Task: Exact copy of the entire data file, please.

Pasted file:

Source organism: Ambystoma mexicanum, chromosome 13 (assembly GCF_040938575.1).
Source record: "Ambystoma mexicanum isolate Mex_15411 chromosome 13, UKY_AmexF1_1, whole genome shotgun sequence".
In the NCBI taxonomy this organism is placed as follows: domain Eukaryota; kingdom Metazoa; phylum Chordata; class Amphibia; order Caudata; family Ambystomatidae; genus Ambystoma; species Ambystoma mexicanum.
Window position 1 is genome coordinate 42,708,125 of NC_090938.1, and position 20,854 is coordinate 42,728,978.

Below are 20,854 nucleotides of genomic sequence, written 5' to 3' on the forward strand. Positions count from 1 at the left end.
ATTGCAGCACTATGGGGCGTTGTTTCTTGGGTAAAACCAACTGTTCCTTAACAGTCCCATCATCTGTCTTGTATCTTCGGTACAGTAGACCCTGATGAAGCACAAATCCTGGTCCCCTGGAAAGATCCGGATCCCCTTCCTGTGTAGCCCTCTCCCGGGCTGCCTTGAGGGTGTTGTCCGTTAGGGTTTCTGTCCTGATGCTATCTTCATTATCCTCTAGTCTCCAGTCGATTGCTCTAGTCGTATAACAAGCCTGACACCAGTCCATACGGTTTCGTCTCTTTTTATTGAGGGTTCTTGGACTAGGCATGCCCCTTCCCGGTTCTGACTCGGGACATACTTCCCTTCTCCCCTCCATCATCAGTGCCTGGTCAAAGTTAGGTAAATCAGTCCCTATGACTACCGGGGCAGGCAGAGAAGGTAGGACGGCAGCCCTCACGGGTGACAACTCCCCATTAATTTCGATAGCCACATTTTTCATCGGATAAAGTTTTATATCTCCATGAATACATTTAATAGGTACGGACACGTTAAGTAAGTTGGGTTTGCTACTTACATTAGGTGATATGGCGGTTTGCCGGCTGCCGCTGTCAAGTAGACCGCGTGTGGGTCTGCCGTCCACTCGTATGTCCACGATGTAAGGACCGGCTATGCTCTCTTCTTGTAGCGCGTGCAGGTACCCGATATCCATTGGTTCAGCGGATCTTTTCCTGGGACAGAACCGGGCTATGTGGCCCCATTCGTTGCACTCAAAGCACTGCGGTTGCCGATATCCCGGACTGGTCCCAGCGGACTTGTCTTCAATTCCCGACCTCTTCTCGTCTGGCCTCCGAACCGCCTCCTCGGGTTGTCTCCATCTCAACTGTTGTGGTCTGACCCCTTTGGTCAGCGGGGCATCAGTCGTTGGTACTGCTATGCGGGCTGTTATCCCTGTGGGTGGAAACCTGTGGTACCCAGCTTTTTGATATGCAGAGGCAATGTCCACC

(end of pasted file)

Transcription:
Source organism: Ambystoma mexicanum, chromosome 13 (assembly GCF_040938575.1).
Source record: "Ambystoma mexicanum isolate Mex_15411 chromosome 13, UKY_AmexF1_1, whole genome shotgun sequence".
In the NCBI taxonomy this organism is placed as follows: domain Eukaryota; kingdom Metazoa; phylum Chordata; class Amphibia; order Caudata; family Ambystomatidae; genus Ambystoma; species Ambystoma mexicanum.
Window position 1 is genome coordinate 42,708,125 of NC_090938.1, and position 20,854 is coordinate 42,728,978.

Below are 20,854 nucleotides of genomic sequence, written 5' to 3' on the forward strand. Positions count from 1 at the left end.
ATTGCAGCACTATGGGGCGTTGTTTCTTGGGTAAAACCAACTGTTCCTTAACAGTCCCATCATCTGTCTTGTATCTTCGGTACAGTAGACCCTGATGAAGCACAAATCCTGGTCCCCTGGAAAGATCCGGATCCCCTTCCTGTGTAGCCCTCTCCCGGGCTGCCTTGAGGGTGTTGTCCGTTAGGGTTTCTGTCCTGATGCTATCTTCATTATCCTCTAGTCTCCAGTCGATTGCTCTAGTCGTATAACAAGCCTGACACCAGTCCATACGGTTTCGTCTCTTTTTATTGAGGGTTCTTGGACTAGGCATGCCCCTTCCCGGTTCTGACTCGGGACATACTTCCCTTCTCCCCTCCATCATCAGTGCCTGGTCAAAGTTAGGTAAATCAGTCCCTATGACTACCGGGGCAGGCAGAGAAGGTAGGACGGCAGCCCTCACGGGTGACAACTCCCCATTAATTTCGATAGCCACATTTTTCATCGGATAAAGTTTTATATCTCCATGAATACATTTAATAGGTACGGACACGTTAAGTAAGTTGGGTTTGCTACTTACATTAGGTGATATGGCGGTTTGCCGGCTGCCGCTGTCAAGTAGACCGCGTGTGGGTCTGCCGTCCACTCGTATGTCCACGATGTAAGGACCGGCTATGCTCTCTTCTTGTAGCGCGTGCAGGTACCCGATATCCATTGGTTCAGCGGATCTTTTCCTGGGACAGAACCGGGCTATGTGGCCCCATTCGTTGCACTCAAAGCACTGCGGTTGCCGATATCCCGGACTGGTCCCAGCGGACTTGTCTTCAATTCCCGACCTCTTCTCGTCTGGCCTCCGAACCGCCTCCTCGGGTTGTCTCCATCTCAACTGTTGTGGTCTGACCCCTTTGGTCAGCGGGGCATCAGTCGTTGGTACTGCTATGCGGGCTGTTATCCCTGTGGGTGGAAACCTGTGGTACCCAGCTTTTTGATATGCAGAGGCAATGTCCACC